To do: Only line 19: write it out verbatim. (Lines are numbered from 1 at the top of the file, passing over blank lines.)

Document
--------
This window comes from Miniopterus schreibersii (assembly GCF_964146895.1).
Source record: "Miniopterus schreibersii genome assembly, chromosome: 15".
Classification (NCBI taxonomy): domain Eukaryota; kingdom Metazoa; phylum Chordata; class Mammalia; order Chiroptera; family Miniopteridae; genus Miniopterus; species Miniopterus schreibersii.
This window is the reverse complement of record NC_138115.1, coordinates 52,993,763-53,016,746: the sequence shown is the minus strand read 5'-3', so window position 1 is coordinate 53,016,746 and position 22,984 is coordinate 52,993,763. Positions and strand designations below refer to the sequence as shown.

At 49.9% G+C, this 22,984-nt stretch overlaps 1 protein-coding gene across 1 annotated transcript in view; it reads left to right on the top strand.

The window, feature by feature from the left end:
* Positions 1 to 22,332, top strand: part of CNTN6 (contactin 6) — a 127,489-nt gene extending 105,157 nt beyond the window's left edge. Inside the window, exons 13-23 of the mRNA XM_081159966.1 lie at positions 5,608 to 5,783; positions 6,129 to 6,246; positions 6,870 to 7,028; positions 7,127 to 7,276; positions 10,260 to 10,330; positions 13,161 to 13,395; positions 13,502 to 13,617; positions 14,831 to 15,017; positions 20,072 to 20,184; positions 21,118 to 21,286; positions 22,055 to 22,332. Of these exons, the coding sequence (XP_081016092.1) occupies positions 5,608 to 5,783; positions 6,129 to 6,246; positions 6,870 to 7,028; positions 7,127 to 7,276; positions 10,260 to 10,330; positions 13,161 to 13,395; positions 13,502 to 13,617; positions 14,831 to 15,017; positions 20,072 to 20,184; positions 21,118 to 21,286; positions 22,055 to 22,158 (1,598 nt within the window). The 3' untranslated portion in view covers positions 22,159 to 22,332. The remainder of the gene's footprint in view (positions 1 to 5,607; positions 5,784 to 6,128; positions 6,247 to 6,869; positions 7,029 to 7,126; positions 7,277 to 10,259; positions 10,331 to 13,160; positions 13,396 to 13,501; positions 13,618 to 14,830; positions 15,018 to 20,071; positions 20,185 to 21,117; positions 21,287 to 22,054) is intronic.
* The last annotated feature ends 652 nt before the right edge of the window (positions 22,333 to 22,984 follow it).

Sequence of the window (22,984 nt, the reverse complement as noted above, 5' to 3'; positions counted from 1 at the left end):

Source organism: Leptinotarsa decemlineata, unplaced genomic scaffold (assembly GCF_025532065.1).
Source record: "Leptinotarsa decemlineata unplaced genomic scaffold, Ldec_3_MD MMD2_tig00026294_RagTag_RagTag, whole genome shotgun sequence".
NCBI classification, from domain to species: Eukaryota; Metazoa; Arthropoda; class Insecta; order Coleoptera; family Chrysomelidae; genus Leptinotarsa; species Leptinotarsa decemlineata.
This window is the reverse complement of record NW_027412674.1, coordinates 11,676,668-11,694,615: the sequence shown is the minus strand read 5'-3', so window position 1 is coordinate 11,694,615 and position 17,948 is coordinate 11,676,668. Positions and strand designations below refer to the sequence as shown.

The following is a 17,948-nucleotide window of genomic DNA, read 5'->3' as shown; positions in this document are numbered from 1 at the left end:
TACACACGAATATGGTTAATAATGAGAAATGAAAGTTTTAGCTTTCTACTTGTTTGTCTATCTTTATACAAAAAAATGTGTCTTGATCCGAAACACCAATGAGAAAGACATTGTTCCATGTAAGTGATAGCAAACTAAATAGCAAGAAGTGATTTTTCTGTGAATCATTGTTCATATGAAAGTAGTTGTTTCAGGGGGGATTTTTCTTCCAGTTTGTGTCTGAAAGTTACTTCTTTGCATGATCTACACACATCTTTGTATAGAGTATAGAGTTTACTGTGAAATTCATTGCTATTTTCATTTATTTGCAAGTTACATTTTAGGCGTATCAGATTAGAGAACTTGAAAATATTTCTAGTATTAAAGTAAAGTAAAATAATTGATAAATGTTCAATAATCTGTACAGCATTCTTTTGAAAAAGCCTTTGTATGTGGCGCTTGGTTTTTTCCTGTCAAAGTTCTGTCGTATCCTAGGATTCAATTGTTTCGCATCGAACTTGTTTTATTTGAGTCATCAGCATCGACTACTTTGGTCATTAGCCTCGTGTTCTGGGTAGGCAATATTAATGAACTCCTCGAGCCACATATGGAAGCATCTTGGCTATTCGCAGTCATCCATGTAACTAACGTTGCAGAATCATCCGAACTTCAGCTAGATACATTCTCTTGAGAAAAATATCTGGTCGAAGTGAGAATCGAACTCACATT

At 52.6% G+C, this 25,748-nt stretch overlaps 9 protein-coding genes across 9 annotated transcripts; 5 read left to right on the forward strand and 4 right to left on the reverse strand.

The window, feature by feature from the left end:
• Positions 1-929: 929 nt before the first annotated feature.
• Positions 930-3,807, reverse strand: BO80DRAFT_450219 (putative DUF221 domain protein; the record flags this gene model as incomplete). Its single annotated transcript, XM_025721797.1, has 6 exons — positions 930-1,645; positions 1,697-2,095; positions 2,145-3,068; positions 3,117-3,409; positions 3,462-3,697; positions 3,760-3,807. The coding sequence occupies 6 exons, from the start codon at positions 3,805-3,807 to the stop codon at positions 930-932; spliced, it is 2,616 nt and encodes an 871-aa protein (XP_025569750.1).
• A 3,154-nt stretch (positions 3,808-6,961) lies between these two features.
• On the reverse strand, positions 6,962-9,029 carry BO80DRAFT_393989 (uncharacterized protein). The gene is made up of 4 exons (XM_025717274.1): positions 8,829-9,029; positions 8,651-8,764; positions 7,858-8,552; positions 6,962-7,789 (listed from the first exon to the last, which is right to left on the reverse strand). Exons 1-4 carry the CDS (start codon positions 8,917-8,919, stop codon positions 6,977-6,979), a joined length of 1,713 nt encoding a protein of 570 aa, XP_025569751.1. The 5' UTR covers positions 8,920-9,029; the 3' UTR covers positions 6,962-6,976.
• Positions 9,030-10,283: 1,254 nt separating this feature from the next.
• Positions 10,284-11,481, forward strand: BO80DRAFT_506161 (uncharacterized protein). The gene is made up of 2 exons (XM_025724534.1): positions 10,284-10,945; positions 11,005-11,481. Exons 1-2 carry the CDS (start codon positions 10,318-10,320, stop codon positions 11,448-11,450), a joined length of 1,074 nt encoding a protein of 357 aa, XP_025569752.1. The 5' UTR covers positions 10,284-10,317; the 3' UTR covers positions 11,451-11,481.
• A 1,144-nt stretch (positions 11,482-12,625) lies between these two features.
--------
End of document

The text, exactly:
• Positions 930-3,807, reverse strand: BO80DRAFT_450219 (putative DUF221 domain protein; the record flags this gene model as incomplete). Its single annotated transcript, XM_025721797.1, has 6 exons — positions 930-1,645; positions 1,697-2,095; positions 2,145-3,068; positions 3,117-3,409; positions 3,462-3,697; positions 3,760-3,807. The coding sequence occupies 6 exons, from the start codon at positions 3,805-3,807 to the stop codon at positions 930-932; spliced, it is 2,616 nt and encodes an 871-aa protein (XP_025569750.1).